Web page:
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August 4, 2017

Proposal would house addicts in vacant church

Photos/Don Del Rosso
Organizers hope to convert the former Warrenton Assembly of God building at 276 E. Shirley Ave. into a home for recovering addicts.
Cheryl and Bobby Hawkins, who live nearby on Cleveland Street, support the proposal.
You’re going to either do something about the heroin epidemic and say, ‘We’ve got a problem; this is a solution.’ Or, you close your eyes and wait until it’s your own kids that you read about in the paper in the obituaries, or you get the call in the night.
— Chaplain Wally Smith
Oxford House Proposal
• What: 16-bedroom “home,” serving men recovering from drug addiction and/or alcoholism.

• Where:  Vacant, former Warrenton Assembly of God church, 276 E. Shirley Ave., Warrenton.

• Owner: Assemblies of God Inc. of the Potomac District Council.

• Zoning: Residential.

• Who: Fauquier residents Wally and Pat Smith, The Bridge Community Church Pastor Greg Hackett and other community members.

• Details: Based in Silver Spring, Md., Oxford House provides support for “democratically run, self-supporting and drug-free” homes for recovering addicts and alcoholics. Under the nonprofit’s model, residents govern the house, determining who may reside there, enforcing rules and collecting rent. Strictly a residential program, Oxford House provides no rehabilitation, counseling or job training services.

• Next: Mr. Smith believes the property’s residential zoning allows the proposed use by-right. Because the town staff has received no details about the project, it remains unclear whether the proposed use may require special use permit and/or rezoning approval by the town council. No decision has been made yet to seek town staff interpretation about required municipal approvals, Mr. Smith said.
By .(JavaScript must be enabled to view this email address)
Staff Journalist
A local couple and pastor want help convert a vacant Warrenton church along East Shirley Avenue into a home for recovering drug addicts and alcoholics.

Immediately north of Taylor Middle School, the former Warrenton Assembly of God building would house up to 16 men, according to Wally Smith, a volunteer chaplain who serves Fauquier Hospital and the Warrenton Police Department.

“I would say the majority of them would be recovering from drug addictions,” Mr. Smith said.

He, his wife Pat and Greg Hackett, pastor of The Bridge Community Church just south of Warrenton, began work on the project about nine months ago, Mr. Smith said.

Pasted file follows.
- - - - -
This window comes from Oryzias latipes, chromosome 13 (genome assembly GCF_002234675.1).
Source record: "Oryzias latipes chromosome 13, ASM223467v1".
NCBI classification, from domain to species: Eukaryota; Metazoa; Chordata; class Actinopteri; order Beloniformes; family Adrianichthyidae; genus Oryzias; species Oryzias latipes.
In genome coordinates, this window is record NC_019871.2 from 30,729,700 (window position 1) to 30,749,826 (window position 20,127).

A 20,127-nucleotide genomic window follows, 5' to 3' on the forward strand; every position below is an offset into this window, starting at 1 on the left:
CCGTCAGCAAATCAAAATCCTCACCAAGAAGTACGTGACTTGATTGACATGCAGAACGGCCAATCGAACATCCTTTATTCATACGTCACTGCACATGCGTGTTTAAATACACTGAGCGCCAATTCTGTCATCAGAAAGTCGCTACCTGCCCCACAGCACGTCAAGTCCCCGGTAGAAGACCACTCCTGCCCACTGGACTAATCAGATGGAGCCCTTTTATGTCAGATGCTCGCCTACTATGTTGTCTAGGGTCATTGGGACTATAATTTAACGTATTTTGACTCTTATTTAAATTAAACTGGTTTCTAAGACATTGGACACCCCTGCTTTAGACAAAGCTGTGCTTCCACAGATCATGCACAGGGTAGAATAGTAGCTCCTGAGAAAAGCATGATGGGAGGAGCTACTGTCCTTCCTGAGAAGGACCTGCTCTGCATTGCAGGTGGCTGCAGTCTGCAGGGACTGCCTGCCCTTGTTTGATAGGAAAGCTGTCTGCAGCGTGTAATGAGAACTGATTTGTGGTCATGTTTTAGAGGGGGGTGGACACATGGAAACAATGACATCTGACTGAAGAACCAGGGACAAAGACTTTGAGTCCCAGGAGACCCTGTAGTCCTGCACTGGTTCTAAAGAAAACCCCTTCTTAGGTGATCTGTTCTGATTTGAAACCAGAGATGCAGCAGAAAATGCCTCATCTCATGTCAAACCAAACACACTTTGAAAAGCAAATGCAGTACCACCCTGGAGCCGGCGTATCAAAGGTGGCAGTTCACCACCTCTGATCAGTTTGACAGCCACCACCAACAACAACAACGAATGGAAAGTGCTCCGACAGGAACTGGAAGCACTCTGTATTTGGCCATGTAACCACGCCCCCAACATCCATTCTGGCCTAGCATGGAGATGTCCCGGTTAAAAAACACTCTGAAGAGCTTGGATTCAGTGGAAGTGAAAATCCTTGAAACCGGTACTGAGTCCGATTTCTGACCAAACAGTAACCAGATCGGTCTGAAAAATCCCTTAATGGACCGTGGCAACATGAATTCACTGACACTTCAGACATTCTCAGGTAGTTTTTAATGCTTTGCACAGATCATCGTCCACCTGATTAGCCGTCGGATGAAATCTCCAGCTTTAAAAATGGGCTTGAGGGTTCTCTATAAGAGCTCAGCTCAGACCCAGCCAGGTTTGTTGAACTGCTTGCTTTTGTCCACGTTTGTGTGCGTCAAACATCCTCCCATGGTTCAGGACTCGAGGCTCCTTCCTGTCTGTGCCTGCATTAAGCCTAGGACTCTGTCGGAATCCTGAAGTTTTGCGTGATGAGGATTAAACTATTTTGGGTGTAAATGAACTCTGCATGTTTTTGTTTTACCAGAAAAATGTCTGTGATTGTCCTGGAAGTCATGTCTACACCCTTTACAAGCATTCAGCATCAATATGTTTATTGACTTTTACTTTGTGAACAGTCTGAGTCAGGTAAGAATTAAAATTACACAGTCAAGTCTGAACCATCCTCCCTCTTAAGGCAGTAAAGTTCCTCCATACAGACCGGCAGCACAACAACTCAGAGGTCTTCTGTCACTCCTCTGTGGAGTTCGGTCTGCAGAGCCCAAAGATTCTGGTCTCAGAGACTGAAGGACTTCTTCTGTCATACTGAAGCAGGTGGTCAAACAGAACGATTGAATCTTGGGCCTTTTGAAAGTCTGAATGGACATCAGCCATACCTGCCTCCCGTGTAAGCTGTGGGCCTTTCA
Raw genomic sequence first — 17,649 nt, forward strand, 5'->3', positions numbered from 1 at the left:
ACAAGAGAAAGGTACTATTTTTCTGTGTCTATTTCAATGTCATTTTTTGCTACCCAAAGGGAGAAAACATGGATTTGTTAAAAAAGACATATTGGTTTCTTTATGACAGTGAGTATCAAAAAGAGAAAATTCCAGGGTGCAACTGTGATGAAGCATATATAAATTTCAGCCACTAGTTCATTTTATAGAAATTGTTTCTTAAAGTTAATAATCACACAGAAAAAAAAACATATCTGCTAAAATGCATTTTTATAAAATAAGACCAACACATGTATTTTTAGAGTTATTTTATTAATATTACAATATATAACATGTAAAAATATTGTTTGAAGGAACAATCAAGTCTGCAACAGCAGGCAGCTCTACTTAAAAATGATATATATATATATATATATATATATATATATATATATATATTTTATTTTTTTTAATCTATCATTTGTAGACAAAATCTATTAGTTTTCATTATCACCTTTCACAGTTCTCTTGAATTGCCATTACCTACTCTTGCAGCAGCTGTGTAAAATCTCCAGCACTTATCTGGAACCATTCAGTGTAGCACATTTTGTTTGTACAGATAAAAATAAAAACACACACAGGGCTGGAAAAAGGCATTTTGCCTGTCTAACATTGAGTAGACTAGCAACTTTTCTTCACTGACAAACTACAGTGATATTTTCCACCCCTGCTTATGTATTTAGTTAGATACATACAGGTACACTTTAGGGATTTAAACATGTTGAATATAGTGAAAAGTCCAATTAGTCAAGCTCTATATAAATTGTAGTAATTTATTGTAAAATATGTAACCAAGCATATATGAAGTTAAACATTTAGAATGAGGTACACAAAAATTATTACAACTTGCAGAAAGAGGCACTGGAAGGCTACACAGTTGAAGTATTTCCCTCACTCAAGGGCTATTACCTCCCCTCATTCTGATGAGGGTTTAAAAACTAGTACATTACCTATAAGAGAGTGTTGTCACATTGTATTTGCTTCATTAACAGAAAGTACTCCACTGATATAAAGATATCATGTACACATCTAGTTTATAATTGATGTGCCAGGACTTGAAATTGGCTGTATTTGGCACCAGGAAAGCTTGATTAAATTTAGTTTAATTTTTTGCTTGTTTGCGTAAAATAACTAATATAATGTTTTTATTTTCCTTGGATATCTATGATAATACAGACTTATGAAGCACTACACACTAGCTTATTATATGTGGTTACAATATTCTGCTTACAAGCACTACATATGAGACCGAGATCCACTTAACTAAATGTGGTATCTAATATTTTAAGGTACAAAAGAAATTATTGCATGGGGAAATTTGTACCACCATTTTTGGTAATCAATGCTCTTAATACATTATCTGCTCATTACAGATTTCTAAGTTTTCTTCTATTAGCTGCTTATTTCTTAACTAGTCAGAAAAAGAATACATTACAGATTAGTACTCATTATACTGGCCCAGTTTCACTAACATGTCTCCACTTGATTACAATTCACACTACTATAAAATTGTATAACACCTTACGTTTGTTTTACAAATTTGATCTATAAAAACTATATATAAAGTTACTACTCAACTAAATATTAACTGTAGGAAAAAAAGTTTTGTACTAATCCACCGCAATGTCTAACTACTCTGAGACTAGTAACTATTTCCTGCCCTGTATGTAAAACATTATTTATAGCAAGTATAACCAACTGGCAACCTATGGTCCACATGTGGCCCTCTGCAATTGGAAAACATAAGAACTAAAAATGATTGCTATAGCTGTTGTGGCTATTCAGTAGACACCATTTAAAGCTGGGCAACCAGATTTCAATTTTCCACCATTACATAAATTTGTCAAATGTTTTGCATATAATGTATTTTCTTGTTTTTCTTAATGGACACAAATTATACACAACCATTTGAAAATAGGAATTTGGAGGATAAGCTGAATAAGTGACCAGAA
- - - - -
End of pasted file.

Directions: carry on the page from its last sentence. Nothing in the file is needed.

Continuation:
The Smiths and others have met with Warrenton officials, including Town Manager Brannon Godfrey and Community Development Director Brandie Schaeffer, to discuss the proposal.

The eight-tenth of an acre church property has residential zoning. Citing the federal Fair Housing Act, the Americans with Disabilities Act and court rulings, Mr. Smith believes the use may be allowed “by-right” on the church property.

But, because the town staff has received no details about the project, it remains unclear whether the proposal might require special use permit and/or rezoning approval by the town council, Ms. Schaeffer said.

No decision has been made yet to seek a town staff interpretation about required municipal approvals, Mr. Smith said.

He, Pastor Hackett and others have no doubt Fauquier needs a home for recovering addicts. Often, they have no jobs or home, Mr. Smith said.

“They really a have no place to go,” he added. “And if the shelter is full, what do they do? They go back to their buddy’s couch, where all the problems started in the first place.”

“They want a structured environment,” Pastor Hackett said. “Fauquier doesn’t have anything like this, and there is a need.”

Though he has played a key role in the effort to create such a home, “this is not a (Bridge Community) Church program,” Pastor Hackett said.

Homeowners who live behind the vacant church in one Warrenton’s oldest subdivisions have expressed concern about the idea.

Jody Heitman and Colin Moats, both 30, live on Cleveland Street. The couple eventually hope to start a family but worry that a home for addicts could make the neighborhood unsafe for children.

“It’s not something I would want to expose to children that we would like to have one day,” said Mr. Moats, a farrier. “I don’t want to look outside and see somebody passed out in the grass next door, God forbid that they relapse.”

The couple, who bought their home last fall, liked the neighborhood because of its proximity to Taylor Middle and Brumfield Elementary schools.

But, to have a home for recovering addicts and alcoholics “right by a school doesn’t seem like the safest or best idea,” said Ms. Heitman, who works for a defense contractor in Northern Virginia.

Mr. Moats believes people with addictions need help and supports property rights.

“I’m very much opposed to people interfering with something you can do on your property,” he said. “But, we bought a home that we thought was next to a church.”

“I’m just concerned about what that brings to the community — with drugs, alcohol, with the crime rate possibly rising,” Ms. Heitman said of the proposed use.

Bryant Anderson, who lives on nearby Jefferson Street, strongly objects to the proposal.

“Put that goddamn thing in one of those expensive houses on Winchester Street,” said Mr. Anderson, a retired Washington, D.C., police detective said. “They always want to put those people in the great unwashed area.”

Describing the community as quiet and safe, he said: “If you bring that in, I’m sorry, crap like that spills into the neighborhood.”

He has discussed the proposal with about six neighbors, Mr. Anderson said.